This is a contentious subject. Shouldn’t women just drop it and yield to male leadership for the sake of peace and order? No. Only autonomy and equality—in both essence and function—promotes true peace. In God’s order, liberty and autonomy are not gender-based and are commanded for all of his human creation. Insisting on gender-based hierarchy is unbiblical and sinful. No Christian should yield to sin. If refusing to submit to sin disturbs the peace, the fault lies with those exhibiting the sinful behavior—not by those refusing to submit to it.

Regarding women, your title accuses the church of aligning itself with caste and slavery. How can this be justified? It is justified because it is true. Mainstream Christianity has historically taught [and currently teaches] that women are born into subordination for the simple fact they are female. Complementarianism teaches there is nothing a woman can do to rise above the fact of her birth. This is caste.

   Many of the arguments used to keep women in subjection are identical to the arguments used by slaveholders in attempts to prove that God divinely mandated institutionalized slavery.

   Before the Civil War and Civil Rights, the societal position of African Americans can only be described as caste. The color of their skin dictated their position in life, how high they could rise [and no further]. That position was inviable, unchangeable. That is caste.

   I spoke with a young complementarian who, shockingly, still believes God mandated chattel slavery! In the book, I draw many parallels between the attitudes of 19th century slaveholders and those of 21st century traditional-role-religionists and complementarians.

   Today, in many churches, women are told they are born into a certain “role” (caste), and nothing can change that. They are told it is by God’s design, and to chafe against it is to rebel against God himself.

It sounds like you cover a great deal of historical background in your book: Yes, Woman this is WAR! is a treasure trove of historical information relevant to the contemporary issue of complementarianism and should be of interest to anyone researching not only the Christian and historical aspects of the various women's rights movements but also black history.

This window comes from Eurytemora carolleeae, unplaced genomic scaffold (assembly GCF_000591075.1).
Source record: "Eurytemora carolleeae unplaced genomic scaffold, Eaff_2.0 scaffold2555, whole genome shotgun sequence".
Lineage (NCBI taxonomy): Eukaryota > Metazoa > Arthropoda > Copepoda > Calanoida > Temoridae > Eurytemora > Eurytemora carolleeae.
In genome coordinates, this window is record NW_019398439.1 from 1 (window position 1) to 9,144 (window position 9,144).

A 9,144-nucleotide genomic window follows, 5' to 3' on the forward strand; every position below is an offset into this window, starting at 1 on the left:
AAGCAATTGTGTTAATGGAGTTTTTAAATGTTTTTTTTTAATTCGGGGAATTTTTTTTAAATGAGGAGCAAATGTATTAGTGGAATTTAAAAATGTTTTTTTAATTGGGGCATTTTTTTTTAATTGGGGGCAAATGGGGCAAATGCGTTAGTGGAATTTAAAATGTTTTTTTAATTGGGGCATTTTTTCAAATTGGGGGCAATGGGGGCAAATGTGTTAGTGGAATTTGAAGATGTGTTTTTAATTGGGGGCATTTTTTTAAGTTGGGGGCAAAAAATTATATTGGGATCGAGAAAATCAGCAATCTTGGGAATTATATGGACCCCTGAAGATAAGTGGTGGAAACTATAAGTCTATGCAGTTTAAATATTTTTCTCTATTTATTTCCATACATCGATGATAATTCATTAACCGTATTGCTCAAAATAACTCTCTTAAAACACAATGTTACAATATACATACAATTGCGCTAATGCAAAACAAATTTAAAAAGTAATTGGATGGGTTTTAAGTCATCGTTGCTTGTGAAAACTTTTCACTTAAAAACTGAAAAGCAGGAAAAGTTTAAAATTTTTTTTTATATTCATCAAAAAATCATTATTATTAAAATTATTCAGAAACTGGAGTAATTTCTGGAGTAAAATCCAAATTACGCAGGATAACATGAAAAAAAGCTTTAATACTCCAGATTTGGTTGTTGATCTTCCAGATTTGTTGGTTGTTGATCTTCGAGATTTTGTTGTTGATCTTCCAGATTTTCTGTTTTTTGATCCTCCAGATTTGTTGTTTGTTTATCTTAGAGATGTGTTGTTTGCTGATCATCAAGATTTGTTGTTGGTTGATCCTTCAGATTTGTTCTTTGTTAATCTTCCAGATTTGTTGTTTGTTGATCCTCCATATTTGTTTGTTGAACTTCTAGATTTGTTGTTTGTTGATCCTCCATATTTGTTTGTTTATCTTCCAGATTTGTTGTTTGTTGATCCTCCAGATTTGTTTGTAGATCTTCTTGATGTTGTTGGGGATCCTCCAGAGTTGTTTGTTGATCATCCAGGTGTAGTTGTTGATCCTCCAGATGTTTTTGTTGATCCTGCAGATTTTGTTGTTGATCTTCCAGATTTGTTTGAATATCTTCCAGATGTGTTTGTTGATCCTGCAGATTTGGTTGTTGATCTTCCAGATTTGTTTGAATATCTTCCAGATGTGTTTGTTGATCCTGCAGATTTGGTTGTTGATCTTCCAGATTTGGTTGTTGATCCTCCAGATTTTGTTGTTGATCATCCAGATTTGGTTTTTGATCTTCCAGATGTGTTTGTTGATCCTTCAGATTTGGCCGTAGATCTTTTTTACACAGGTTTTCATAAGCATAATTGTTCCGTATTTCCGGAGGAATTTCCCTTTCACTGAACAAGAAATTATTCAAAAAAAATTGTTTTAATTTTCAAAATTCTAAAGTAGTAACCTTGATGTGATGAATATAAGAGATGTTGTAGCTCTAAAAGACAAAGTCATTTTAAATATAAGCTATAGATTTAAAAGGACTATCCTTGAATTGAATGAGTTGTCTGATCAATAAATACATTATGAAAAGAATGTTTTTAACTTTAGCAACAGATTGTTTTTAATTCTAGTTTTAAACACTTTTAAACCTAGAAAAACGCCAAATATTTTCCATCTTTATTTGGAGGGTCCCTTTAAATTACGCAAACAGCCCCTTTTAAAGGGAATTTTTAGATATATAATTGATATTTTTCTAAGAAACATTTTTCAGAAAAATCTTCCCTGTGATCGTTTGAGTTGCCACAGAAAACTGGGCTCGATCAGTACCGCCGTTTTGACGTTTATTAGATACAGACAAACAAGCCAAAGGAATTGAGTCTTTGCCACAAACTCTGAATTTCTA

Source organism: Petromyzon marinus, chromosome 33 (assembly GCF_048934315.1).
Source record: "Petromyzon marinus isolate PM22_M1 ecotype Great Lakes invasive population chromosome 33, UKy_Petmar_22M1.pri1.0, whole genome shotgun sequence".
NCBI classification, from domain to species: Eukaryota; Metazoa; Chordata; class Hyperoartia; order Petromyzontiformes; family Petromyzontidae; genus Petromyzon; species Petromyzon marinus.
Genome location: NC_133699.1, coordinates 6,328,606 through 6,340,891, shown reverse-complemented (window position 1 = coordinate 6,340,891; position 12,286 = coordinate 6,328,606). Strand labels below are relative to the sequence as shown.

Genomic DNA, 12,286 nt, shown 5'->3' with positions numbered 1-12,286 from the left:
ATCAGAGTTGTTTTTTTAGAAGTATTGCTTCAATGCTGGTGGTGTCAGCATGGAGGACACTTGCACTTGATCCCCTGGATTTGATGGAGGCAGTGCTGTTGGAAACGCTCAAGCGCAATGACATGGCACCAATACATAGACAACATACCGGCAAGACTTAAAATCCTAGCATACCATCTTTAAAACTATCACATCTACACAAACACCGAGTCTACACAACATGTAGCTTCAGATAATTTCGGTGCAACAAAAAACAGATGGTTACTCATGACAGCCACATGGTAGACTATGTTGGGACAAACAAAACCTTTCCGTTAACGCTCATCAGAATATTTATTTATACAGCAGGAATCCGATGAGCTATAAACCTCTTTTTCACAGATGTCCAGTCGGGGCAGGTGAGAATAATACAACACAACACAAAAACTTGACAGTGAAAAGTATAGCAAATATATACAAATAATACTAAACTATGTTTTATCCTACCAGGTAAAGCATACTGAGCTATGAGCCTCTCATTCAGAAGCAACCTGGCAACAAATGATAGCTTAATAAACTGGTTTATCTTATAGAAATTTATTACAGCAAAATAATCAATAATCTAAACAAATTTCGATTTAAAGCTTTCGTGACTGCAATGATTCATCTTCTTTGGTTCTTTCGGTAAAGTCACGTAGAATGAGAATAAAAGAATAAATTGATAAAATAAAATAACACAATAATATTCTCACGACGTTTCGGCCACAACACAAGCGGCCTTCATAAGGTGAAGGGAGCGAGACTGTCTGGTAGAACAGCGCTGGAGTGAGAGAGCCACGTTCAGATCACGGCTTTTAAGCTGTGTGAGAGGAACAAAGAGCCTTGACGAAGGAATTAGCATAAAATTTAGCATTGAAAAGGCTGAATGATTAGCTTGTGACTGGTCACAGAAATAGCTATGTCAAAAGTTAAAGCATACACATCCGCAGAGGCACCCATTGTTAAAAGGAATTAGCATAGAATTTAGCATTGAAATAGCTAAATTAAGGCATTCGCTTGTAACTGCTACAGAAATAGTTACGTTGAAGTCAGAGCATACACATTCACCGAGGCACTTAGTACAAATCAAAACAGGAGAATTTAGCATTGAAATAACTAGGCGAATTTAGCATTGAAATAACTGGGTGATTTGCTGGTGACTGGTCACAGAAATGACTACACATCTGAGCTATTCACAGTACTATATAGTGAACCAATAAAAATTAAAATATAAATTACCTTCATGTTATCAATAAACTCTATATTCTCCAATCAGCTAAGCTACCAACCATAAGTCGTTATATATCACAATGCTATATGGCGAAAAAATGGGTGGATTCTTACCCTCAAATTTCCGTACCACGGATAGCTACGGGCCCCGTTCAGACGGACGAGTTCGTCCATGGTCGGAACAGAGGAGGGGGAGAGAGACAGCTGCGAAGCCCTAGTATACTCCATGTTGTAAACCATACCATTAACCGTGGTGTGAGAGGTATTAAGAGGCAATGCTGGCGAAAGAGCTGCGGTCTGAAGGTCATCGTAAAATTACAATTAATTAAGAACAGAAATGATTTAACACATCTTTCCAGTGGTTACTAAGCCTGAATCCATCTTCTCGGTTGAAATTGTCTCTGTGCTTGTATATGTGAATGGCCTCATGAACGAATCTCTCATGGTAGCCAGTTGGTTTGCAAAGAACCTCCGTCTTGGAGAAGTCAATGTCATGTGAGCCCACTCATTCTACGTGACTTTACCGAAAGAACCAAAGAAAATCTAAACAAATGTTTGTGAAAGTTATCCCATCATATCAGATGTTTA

Some prominent figures in the movement for women's rights were former slaves. Also, many African Americans who played prominent roles in facilitating freedoms we enjoy today were devout Christians. I write about these in Woman this is WAR!

How would this book benefit non-Christians? The historical aspects, of course. But also, the issues exposed in Woman this is WAR! do not affect just Christians. Religious misogyny (not just Christian) held by judges, politicians, employers, teachers, and others demands to be expressed, and it does so in court case rulings, legislative voting, when hiring and doling out job raises and promotions, and with treatment of female students. Although this book does not deal with these particular issues [or other religions besides Christianity] in detail, it is a fact that regardless of religion, the sacred beliefs of people in authority or positions of influence, can pose a danger to the human rights of women and girls due to strongly held convictions about gender roles. We see this in all religions, including Judaism, Christianity, and Islam.


... Woman this is WAR! Gender, Slavery & the Evangelical Caste System: Andersen, Jocelyn: 9780979429323: Amazon.com: Books

What readers are saying:

What readers of Woman this is WAR! are saying:

"This book is well written, well researched, and a real eye opener."

"Andersen is a gifted writer, and the book was easy to read even as it covers thoughtful and sometimes technical information. I am glad I read it. I’ve read a great deal about women in the church and home, and it is easy to think there is nothing new to be learned or considered – but this book has a unique approach and covers aspects overlooked by others. Everything is well documented with footnotes in case you have questions or want sources."

"The author is not only a gifted writer but clearly well-studied and informed."

" I was pleased that translation bias was covered in a chapter, an issue that needs to be addressed, and one that I find quite hard to bring up with lay people or everyday believers who lack knowledge about Bible translation. We can trust our Bibles, but we also need to acknowledge that certain passages are difficult to translate, and bias can come into play."

"Andersen tackles most of the primary the teachings of complementarianism with an impressive exegesis" 

Woman this is WAR! Gender, Slavery & the Evangelical Caste System: Andersen, Jocelyn: 9780979429323: Amazon.com: Books